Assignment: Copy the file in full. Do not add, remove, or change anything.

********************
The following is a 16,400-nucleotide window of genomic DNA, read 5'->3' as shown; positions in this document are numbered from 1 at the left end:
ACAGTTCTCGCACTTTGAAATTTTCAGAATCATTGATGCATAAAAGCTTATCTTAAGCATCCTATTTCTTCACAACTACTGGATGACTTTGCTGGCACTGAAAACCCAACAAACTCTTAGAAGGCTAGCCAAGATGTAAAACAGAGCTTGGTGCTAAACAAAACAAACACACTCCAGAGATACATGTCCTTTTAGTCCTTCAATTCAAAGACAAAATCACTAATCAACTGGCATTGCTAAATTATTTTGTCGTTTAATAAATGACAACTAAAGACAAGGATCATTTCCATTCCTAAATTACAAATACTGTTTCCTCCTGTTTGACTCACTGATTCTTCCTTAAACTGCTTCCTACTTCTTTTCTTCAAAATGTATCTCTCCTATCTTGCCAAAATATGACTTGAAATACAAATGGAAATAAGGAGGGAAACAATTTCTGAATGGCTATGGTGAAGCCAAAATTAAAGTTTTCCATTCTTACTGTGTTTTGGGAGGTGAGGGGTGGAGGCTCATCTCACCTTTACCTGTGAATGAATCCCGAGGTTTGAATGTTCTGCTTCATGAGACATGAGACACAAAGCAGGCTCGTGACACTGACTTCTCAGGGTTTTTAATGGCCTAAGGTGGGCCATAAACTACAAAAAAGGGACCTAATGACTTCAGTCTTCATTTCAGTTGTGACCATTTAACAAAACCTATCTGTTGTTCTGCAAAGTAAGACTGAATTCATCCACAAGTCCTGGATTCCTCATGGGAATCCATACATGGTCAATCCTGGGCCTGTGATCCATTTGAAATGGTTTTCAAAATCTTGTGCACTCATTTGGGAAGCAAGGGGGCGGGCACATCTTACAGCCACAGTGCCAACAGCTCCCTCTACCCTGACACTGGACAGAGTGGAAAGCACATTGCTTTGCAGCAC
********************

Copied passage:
The following is a 16,400-nucleotide window of genomic DNA, read 5'->3' as shown; positions in this document are numbered from 1 at the left end:
ACAGTTCTCGCACTTTGAAATTTTCAGAATCATTGATGCATAAAAGCTTATCTTAAGCATCCTATTTCTTCACAACTACTGGATGACTTTGCTGGCACTGAAAACCCAACAAACTCTTAGAAGGCTAGCCAAGATGTAAAACAGAGCTTGGTGCTAAACAAAACAAACACACTCCAGAGATACATGTCCTTTTAGTCCTTCAATTCAAAGACAAAATCACTAATCAACTGGCATTGCTAAATTATTTTGTCGTTTAATAAATGACAACTAAAGACAAGGATCATTTCCATTCCTAAATTACAAATACTGTTTCCTCCTGTTTGACTCACTGATTCTTCCTTAAACTGCTTCCTACTTCTTTTCTTCAAAATGTATCTCTCCTATCTTGCCAAAATATGACTTGAAATACAAATGGAAATAAGGAGGGAAACAATTTCTGAATGGCTATGGTGAAGCCAAAATTAAAGTTTTCCATTCTTACTGTGTTTTGGGAGGTGAGGGGTGGAGGCTCATCTCACCTTTACCTGTGAATGAATCCCGAGGTTTGAATGTTCTGCTTCATGAGACATGAGACACAAAGCAGGCTCGTGACACTGACTTCTCAGGGTTTTTAATGGCCTAAGGTGGGCCATAAACTACAAAAAAGGGACCTAATGACTTCAGTCTTCATTTCAGTTGTGACCATTTAACAAAACCTATCTGTTGTTCTGCAAAGTAAGACTGAATTCATCCACAAGTCCTGGATTCCTCATGGGAATCCATACATGGTCAATCCTGGGCCTGTGATCCATTTGAAATGGTTTTCAAAATCTTGTGCACTCATTTGGGAAGCAAGGGGGCGGGCACATCTTACAGCCACAGTGCCAACAGCTCCCTCTACCCTGACACTGGACAGAGTGGAAAGCACATTGCTTTGCAGCAC